What is a crime? Who gets to define and punish crimes? How have answers to these questions fluctuated across time and across the globe as English law went to new places—to North America, South Asia, Australia, and beyond? How did criminal law define relations between Britons and indigenous peoples around the world?
We will think about these questions by focusing largely on the period 1600 to 1850 or so. Doing so will help us think about problems we face today: mass incarceration, capital punishment, the origins and function of prisons, connections between the crime and slavery, changing procedures in criminal law, and challenges in ensuring criminal prosecutions produce just results. We will begin by looking closely at crime and law in England, especially in London, then look outward.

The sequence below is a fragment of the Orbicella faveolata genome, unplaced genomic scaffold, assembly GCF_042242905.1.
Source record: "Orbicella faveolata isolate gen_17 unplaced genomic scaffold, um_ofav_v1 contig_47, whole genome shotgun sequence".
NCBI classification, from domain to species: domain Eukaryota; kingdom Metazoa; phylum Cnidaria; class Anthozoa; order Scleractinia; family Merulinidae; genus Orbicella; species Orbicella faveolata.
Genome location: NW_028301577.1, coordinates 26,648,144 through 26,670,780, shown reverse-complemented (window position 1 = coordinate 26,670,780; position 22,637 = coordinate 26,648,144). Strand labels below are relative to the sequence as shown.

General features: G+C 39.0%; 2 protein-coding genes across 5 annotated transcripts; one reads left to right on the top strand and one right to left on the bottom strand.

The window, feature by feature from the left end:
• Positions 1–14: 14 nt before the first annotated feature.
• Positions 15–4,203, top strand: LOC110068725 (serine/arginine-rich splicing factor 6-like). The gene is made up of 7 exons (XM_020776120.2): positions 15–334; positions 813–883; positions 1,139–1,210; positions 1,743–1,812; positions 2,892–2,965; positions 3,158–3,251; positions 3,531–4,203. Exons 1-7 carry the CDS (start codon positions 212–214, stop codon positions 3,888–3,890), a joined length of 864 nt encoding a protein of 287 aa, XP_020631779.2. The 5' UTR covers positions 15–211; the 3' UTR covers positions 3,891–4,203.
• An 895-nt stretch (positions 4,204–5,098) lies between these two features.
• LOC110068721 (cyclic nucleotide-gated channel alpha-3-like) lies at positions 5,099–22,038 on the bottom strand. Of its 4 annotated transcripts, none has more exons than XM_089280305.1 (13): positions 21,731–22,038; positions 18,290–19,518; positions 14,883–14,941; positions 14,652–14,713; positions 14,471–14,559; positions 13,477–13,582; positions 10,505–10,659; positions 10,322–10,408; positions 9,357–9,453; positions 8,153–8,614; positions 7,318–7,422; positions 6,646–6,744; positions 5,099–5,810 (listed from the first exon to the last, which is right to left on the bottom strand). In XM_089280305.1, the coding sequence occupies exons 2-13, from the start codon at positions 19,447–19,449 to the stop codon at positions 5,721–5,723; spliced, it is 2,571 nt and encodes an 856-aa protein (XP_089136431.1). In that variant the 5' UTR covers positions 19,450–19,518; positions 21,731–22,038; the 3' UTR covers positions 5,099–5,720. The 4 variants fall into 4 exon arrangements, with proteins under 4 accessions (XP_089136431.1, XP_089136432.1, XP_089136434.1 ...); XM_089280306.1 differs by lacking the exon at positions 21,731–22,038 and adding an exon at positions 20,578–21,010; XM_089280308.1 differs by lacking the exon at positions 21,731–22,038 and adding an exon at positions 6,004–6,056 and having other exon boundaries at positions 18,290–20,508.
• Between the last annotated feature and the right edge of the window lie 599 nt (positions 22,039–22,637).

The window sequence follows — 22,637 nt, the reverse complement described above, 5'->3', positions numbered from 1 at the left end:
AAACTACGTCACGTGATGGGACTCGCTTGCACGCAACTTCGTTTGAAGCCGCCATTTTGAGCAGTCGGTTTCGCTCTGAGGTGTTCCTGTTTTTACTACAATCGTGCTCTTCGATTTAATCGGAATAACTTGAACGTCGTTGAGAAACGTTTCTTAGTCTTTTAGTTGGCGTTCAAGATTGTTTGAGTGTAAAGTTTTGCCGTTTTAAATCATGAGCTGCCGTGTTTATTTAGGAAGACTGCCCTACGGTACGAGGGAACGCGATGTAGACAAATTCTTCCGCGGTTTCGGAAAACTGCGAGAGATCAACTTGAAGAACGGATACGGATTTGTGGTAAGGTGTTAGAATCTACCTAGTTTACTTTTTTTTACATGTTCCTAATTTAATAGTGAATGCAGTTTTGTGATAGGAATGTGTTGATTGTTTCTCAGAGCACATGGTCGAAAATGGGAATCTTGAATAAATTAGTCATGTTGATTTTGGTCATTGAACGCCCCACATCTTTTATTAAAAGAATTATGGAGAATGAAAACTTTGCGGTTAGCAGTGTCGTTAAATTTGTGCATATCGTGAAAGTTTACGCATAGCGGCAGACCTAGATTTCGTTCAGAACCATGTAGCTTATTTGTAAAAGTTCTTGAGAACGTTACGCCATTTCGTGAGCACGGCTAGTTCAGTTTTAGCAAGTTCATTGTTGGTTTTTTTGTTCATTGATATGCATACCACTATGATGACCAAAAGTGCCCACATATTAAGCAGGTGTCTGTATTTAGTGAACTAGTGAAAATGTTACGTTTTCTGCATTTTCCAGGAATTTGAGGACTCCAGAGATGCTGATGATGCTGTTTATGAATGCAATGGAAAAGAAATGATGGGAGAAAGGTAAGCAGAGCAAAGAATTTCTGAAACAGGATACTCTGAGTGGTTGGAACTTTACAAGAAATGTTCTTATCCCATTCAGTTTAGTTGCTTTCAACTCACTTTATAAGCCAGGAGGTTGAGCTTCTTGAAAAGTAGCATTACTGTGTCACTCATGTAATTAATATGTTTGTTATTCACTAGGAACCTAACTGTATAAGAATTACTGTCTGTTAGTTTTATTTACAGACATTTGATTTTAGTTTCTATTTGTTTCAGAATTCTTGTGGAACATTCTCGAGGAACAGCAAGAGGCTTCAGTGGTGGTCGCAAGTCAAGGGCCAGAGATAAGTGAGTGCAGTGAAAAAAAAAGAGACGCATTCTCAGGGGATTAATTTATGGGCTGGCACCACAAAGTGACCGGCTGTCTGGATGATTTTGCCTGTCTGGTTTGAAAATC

We will read the works of selected historians. But we will concentrate our efforts on sources that shed light on past ideas and practices: case reports, newspapers, court records, maps and building plans, legal treatises, and paintings and engravings. As a seminar, students are expected to be active participants by producing short writing in response to our readings and by engaging in lively discussion of the assigned materials during our meetings. Students may be asked to produce and present small research projects.